13 Jul 2022
13 Jul 2022
Status: this preprint is currently under review for the journal BG.

Growth and actual leaf temperature modulate CO2-responsiveness of monoterpene emissions from Holm oak in opposite ways

Michael Staudt, Juliane Daussy, Joseph Ingabire, and Nafissa Dehimeche Michael Staudt et al.
  • CEFE, CNRS, EPHE, IRD, Univ Montpellier, Montpellier, France

Abstract. Climate change can profoundly alter VOC emissions from vegetation and thus influence climate evolution. Yet, the short and long-term effects of elevated CO2 concentrations on emissions in interaction with temperature are not enough understood, especially for VOCs other than isoprene. We measured CO2-response curves of leaf monoterpene emissions and photosynthetic parameters at two assay temperatures (30 and 35 °C) on four populations of holm oak saplings grown under normal and double CO2 concentrations combined with two temperature growth regimes differing by 5 °C. A stepwise reduction in CO2 resulted in a decrease in emissions, occasionally preceded by an increase, with the overall decrease in emissions being greater at 35 °C than at 30 °C assay temperature. During ramping to high CO2, emissions remained mostly unchanged at 35 °C, whereas at 30 °C they often dropped, especially at the highest CO2 levels (≥ 1200 ppm). In addition to the actual leaf temperature, the high CO2-responsiveness of emissions was modulated by the plant’s growth temperature with warm-grown plants being more sensitive than cool-crown plants. In contrast, growth CO2 had no significant effect on emission CO2 sensitivity, although it promoted plant growth and the leaf’s emission factor. Correlation analyses suggest that the emission response to low CO2 depended on the leaf’s initial carbon balance and its actual energy status, whereas the response to high CO2 depended only on the leaf’s actual energy status, which was affected by the occurrence of photooxidative stress and feedback limitation of photosynthesis. Overall, our results confirm an isoprene-analogous behavior of monoterpene emissions from holm oak. Emissions exhibit a nonlinear response curve similar to that currently used for isoprene emission in the MEGAN model, with no difference between major individual monoterpene species and plant chemotype. Simulations estimating annual VOC releases from holm oak leaves at double atmospheric CO2 indicate that the observed high-CO2 inhibition is unlikely to offset the increase in emissions due to expected warming.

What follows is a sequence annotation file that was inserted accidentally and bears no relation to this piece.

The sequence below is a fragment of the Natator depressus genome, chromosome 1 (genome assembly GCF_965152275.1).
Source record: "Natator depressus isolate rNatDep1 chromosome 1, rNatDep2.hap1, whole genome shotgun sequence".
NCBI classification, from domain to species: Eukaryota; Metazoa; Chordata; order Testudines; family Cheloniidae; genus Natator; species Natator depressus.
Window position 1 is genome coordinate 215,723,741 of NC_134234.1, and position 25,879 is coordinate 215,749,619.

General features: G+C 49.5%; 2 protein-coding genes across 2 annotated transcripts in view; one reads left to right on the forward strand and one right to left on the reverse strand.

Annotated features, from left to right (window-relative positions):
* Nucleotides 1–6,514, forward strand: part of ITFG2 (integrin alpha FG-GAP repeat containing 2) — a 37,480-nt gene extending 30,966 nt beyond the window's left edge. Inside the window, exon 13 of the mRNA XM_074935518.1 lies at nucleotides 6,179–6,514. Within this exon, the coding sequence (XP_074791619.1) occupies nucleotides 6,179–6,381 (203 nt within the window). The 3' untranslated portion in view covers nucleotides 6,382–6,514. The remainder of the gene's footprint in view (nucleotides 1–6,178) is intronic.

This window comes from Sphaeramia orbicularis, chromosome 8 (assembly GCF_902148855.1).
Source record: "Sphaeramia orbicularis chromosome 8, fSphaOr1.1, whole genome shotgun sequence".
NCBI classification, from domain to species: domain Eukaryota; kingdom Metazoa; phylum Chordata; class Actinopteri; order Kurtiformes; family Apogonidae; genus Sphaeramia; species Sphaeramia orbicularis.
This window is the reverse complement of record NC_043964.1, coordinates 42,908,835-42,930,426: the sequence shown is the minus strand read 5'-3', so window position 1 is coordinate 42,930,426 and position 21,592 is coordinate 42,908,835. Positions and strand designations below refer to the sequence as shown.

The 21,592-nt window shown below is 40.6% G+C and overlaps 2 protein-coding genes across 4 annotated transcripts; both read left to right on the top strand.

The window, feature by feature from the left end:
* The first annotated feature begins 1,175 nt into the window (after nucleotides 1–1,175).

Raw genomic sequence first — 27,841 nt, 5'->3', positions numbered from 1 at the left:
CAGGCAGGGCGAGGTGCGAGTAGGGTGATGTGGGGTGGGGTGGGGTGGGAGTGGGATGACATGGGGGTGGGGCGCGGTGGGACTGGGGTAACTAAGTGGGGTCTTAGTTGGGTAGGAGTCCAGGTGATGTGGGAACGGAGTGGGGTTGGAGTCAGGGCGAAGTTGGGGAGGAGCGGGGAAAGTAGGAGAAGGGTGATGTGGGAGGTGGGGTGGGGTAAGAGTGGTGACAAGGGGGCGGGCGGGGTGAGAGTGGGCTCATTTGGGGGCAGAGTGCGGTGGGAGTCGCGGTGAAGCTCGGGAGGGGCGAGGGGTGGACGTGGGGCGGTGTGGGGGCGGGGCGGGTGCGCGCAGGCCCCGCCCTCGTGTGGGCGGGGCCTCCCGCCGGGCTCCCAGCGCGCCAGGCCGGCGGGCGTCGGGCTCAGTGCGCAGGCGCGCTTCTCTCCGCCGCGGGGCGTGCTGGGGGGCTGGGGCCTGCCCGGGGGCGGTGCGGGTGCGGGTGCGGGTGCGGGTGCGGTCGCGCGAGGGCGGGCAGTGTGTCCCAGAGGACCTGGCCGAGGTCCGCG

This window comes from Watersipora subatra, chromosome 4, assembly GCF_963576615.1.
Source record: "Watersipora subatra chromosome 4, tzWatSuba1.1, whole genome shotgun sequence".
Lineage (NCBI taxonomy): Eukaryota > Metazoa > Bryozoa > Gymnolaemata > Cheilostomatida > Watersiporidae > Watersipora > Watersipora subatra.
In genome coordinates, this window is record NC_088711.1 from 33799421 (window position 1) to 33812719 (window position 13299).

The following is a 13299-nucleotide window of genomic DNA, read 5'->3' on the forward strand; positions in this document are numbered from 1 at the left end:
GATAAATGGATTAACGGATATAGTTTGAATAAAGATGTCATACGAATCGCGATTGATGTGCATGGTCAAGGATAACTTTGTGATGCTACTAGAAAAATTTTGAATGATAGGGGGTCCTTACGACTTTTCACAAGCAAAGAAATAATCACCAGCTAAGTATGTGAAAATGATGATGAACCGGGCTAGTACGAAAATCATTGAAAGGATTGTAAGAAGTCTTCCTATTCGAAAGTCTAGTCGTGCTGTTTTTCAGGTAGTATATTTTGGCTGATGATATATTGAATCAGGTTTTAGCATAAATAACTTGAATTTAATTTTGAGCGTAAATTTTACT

Michael Staudt et al.

Status: open (until 24 Aug 2022)

Comment types: AC – author | RC – referee | CC – community | EC – editor | CEC – chief editor | : Report abuse
  • RC1: 'Comment on bg-2022-142', Anonymous Referee #1, 02 Aug 2022 reply
    • AC1: 'Reply on RC1', Michael Staudt, 05 Aug 2022 reply
  • RC2: 'Comment on bg-2022-142', Anonymous Referee #2, 02 Aug 2022 reply
    • AC2: 'Reply on RC2', Michael Staudt, 05 Aug 2022 reply

Michael Staudt et al.

Michael Staudt et al.


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Short summary
We studied the short- and long-term effects of CO2 as a function of temperature on monoterpene emissions from holm oak. Similar to isoprene, emissions decreased nonlinearly with increasing CO2, with no differences among compounds and chemotypes. The CO2 response was modulated by actual leaf and growth temperature, but not by growth CO2. Estimates of annual monoterpene release under double CO2 suggest that CO2 inhibition does not offset the increase in emissions due to expected warming.